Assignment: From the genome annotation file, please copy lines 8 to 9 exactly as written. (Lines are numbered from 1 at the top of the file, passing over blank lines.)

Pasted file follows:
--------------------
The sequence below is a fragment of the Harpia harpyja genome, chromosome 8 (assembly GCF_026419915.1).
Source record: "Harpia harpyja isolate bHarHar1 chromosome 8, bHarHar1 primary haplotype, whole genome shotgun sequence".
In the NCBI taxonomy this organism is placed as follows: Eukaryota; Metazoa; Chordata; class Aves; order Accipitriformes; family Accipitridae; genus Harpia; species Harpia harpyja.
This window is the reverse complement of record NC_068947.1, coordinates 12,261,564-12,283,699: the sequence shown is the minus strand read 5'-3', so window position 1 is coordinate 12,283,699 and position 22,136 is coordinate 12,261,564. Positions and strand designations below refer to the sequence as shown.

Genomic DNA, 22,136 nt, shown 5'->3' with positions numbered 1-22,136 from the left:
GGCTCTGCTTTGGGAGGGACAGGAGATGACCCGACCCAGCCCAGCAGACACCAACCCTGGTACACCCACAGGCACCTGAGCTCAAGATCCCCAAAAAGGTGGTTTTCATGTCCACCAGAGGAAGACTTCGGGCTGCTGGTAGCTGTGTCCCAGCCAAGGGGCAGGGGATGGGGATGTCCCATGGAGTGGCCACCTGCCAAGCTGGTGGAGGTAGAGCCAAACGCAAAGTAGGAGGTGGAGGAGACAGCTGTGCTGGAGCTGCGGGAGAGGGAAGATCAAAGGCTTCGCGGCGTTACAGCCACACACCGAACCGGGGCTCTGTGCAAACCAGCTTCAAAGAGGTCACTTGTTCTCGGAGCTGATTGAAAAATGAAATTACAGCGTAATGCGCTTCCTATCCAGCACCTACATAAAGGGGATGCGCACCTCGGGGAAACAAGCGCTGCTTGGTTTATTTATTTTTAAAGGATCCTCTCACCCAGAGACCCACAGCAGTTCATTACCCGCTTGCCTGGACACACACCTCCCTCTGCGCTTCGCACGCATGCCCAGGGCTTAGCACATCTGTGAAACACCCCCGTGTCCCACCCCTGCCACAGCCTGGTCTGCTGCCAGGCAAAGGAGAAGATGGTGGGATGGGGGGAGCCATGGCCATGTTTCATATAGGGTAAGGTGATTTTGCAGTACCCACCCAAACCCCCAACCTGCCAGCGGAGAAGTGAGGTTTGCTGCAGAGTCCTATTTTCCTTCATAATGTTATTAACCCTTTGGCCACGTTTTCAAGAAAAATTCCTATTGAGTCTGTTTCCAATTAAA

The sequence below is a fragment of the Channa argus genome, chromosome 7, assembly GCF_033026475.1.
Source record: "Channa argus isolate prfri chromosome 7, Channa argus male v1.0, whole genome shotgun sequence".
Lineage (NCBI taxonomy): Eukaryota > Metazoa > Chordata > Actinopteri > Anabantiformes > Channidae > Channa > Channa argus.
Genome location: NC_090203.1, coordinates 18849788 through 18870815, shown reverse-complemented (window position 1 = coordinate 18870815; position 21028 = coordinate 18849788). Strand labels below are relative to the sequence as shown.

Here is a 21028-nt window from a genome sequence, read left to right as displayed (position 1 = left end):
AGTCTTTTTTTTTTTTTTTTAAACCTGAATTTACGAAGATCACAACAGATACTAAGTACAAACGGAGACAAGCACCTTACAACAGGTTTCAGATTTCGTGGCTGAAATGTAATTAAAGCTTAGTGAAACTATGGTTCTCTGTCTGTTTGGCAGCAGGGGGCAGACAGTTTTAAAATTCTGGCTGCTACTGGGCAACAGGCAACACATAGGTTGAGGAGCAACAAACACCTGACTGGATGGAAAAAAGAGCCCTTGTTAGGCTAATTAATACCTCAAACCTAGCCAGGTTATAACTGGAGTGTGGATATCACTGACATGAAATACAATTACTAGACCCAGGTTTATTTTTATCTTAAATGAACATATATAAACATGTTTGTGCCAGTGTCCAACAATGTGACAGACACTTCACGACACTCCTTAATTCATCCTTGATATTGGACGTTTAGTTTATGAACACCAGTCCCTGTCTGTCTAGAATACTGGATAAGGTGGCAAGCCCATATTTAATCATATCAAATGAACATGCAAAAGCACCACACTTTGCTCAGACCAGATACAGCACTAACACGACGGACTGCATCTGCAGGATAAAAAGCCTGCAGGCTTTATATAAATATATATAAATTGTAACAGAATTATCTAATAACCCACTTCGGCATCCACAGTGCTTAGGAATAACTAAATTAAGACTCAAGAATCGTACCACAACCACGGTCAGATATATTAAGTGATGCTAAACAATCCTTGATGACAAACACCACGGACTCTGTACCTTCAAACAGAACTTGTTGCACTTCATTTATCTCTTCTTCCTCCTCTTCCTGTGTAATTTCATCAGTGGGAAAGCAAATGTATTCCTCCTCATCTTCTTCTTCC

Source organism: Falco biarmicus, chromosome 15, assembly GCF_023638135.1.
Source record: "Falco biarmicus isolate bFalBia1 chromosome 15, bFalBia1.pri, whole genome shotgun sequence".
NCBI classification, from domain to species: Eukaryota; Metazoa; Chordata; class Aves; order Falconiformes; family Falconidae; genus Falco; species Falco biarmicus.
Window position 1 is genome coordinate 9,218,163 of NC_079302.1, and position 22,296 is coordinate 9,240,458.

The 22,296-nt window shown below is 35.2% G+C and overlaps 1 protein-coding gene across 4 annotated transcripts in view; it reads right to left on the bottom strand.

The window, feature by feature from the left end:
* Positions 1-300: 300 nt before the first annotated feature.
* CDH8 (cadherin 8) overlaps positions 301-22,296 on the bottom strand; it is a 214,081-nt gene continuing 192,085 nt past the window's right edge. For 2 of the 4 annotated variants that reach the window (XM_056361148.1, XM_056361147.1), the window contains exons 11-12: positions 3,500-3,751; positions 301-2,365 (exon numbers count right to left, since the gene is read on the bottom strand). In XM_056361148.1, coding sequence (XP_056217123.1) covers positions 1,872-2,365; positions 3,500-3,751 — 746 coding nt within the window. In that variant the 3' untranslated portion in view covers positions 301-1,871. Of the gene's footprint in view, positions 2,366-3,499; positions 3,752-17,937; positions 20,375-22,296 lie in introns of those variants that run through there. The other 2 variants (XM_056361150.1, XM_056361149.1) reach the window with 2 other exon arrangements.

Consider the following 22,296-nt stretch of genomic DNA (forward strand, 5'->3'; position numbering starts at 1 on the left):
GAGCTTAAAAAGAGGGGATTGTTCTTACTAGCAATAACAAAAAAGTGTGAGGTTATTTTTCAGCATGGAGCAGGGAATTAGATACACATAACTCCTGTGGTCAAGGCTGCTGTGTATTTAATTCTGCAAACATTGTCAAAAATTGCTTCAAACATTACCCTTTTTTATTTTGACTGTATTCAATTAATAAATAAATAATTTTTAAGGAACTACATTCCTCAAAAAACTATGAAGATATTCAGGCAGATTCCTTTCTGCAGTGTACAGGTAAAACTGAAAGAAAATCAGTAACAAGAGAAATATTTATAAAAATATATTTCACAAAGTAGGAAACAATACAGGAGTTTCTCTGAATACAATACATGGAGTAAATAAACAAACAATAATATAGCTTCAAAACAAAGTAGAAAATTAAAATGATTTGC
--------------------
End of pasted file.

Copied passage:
Source record: "Channa argus isolate prfri chromosome 7, Channa argus male v1.0, whole genome shotgun sequence".
Lineage (NCBI taxonomy): Eukaryota > Metazoa > Chordata > Actinopteri > Anabantiformes > Channidae > Channa > Channa argus.